Metacognitive wrappers, revised (#1257)
Back before she left us for Whitman , Janet Davis introduced me to the idea of
metacognitive wrappers for major assignments in a class (e.g., homework and examinations). The wrappers encourage students to engage in metacognitive activities, thinking about their own thinking (or studying). For example, before an examination, a student might reflect on appropriate ways to study and after that examination, they can reflect on how well those techniques worked . I’ve been using them, in some form, ever since .
I think Janet learned about metacognitive wrappers in one of Grinnell’s many summer workshops. This summer, I had the opportunity to revisit ideas of metacognition in the abbreviated Scholars’ Seminar workshop. Since I’m back to teaching after leave , I thought I’d revisit those. If I were sensible, I would have gone back and found the questions Janet originally proposed and the ones I used in 2022–23 and then used those as a starting point. But I’m lazy. I decided to start from scratch .
Here’s what I came up with along with some narrative text.
I ask you to fill out a short survey (
assessment) before and after each major
mini project) and exam (
SoLA). These surveys suggest the kinds
of questions that I think you should be asking yourself before and after each
major assignment and exam in any class you take. They also help inform me of
potential issues that I might address (e.g., if everyone takes too long on an
assignment, or everyone indicates potential confusion about a topic). They may
evolve a bit as the semester progresses.
You can find the pre- and post-assessments on Gradescope. Note that filling them out is required.
- Q1. Key concepts
- What do you see as the key concepts that this assignment is asking you to learn or develop?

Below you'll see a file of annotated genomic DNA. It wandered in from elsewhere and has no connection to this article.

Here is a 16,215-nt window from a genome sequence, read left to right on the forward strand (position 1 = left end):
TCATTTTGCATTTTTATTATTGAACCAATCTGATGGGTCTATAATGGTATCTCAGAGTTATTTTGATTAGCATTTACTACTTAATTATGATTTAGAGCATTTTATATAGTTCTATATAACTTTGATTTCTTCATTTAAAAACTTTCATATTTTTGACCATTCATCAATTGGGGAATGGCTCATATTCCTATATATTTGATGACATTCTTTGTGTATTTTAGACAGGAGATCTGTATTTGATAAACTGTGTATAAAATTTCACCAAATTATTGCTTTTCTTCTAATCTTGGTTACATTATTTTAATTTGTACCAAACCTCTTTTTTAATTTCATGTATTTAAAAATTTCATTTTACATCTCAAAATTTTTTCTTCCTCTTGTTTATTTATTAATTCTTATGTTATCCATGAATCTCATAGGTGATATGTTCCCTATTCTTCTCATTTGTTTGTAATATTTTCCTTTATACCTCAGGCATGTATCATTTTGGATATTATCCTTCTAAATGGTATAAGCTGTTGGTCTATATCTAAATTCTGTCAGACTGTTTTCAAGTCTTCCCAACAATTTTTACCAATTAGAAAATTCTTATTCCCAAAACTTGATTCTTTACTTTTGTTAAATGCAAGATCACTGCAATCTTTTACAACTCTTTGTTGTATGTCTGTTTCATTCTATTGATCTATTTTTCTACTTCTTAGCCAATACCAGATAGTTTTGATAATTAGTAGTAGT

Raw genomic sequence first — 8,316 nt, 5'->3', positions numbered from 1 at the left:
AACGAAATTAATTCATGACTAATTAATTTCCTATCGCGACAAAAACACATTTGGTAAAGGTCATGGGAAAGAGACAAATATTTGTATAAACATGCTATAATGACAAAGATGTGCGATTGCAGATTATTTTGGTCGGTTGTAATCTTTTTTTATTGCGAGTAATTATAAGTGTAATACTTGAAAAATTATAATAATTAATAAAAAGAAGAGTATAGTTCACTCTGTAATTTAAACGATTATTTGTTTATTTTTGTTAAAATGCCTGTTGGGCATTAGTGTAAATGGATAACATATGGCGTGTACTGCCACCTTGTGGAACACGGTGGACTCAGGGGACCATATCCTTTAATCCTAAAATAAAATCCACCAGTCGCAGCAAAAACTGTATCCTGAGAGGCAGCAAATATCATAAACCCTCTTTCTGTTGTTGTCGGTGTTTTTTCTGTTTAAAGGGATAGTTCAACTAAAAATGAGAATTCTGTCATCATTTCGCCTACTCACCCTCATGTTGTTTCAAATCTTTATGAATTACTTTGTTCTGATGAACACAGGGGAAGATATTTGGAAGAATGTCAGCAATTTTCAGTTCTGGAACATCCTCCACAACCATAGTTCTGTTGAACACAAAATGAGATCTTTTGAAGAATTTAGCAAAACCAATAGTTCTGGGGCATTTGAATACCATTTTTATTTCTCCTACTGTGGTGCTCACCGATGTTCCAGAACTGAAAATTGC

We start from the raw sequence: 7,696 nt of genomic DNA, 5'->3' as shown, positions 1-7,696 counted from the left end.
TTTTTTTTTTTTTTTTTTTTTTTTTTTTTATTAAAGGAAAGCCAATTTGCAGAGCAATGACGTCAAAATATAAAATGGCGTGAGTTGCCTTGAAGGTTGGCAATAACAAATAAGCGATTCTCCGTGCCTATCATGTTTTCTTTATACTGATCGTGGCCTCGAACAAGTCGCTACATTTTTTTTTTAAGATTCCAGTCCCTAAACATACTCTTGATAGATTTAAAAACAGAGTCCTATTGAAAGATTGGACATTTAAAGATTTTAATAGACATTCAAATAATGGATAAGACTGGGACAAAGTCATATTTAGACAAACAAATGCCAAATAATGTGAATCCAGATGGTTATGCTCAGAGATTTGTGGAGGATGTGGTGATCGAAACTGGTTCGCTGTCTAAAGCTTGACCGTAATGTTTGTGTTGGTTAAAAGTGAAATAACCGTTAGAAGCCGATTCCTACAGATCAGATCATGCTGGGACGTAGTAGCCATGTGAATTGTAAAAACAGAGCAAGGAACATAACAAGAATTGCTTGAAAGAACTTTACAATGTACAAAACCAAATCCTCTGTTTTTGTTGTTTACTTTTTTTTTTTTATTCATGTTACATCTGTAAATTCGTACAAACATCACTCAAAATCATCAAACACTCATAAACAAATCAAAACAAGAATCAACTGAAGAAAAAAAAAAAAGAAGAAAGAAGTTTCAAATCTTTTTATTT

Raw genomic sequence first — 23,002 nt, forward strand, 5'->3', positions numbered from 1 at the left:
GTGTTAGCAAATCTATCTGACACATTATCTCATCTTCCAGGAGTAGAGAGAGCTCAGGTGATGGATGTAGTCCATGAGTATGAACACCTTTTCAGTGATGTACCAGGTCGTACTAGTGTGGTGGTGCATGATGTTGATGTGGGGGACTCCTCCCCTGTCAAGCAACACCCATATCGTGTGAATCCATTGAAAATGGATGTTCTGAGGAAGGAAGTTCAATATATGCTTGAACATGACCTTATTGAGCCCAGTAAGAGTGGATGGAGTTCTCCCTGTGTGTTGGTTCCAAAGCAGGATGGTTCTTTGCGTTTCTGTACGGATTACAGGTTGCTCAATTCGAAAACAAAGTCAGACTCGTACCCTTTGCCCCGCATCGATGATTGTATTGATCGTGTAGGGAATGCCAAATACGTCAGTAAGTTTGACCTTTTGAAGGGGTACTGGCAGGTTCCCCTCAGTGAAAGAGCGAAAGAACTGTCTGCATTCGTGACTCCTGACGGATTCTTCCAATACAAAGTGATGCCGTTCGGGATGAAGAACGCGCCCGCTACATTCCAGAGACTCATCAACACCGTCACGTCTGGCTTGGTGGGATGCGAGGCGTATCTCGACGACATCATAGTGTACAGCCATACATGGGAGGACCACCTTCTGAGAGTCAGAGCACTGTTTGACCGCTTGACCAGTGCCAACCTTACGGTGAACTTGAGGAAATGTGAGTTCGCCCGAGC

- Q2 Challenges
- What part of the assignment is likely to be the most difficult for you? Why?
- Q3 Brain dump
- Without looking at any resources (e.g., readings, labs, your notes), write down everything you know that might be useful for this assignment. (It’s fine if you stop after three minutes; you might find it useful to spend more.)
- Q4 Resources
- What resources (e.g., individual procedures you’ve written, readings, labs) will be helpful as you work on this assignment?
- Q5 Missing pieces
What open questions do you have? What would you like to know in order to make this assignment easier to complete? (Please don’t answer
- Q6 Time
- How long do you expect this assignment to take?
- Q1: Successes
- What went well on this assignment?
- Q2: Challenges
- What parts of the assignment were most difficult for you? What made them difficult?
- Q3: Addressing challenges
- How can you address those kinds of challenges in the next assignment? For example, would it help to start earlier? To ask questions in advance? To plan to space out the work over several days? To gather different resources?
- Q4: Time
- How long did the assignment take? Was that longer or shorter than you predicted? What made the difference?
- Q5: Pleasures
- Which parts of the assignment, if any, did you find most enjoyable?
- Q1: Topic check
- What are the topics (LAs) for this SoLA?
- Q2: Accomplishments
- Which of those have you already mastered (received credit for)?
- Q3: Challenges
- Which of these topics do you expect to find the most difficult? Why?
- Q4: Brain dump
- Without looking at any resources (e.g., readings, labs, your notes), write down everything you know about each of the remaining topics. (Please spend at least a minute or two on each topic, but feel free to spend more.)
- Q5: Preparation
How will you prepare for the SoLA? Some good strategies include doing sample problems, writing sample problems, attending mentor sessions, writing
cheat sheets(that you don’t actually cheat with), and spaced retrieval (spending a little bit of time each day preparing, rather than doing it all at once).
- Q1: Attempts
- How many LAs did you attempt on the SoLA?
- Q2: Time
- About how long did each take you?
- Q3: Challenges
- Which topics did you find the most difficult? Why?
- Q4: Successes
- What preparation strategies seemed to have the greatest effect? (I realize that this can be hard to tell.)
- Q5: Changes
- What will you do differently next time? For example, will you prepare differently? Will you try the LAs at a different time of day? Spread them out throughout the day?
That’s it. We’ll see how they go. If you have suggestions on how to improve them, let me know. If you want to adopt or adapt them, feel free to do so, with or without attribution.
 I’d say
greener pastures, but I don’t think it’s always all that green in Walla Walla.
 It can be hard to tell. But it’s worth thinking about.
 I primarily use them in CSC-151, our introductory course. But I’ve been known to use them in other classes.
 Not sabbatical.
 Not quite
from scratch. I could rely on vague memories of those prior wrappers, as well as things I’d been thinking about in the workshop.
Version 1.0 of 2023-09-04.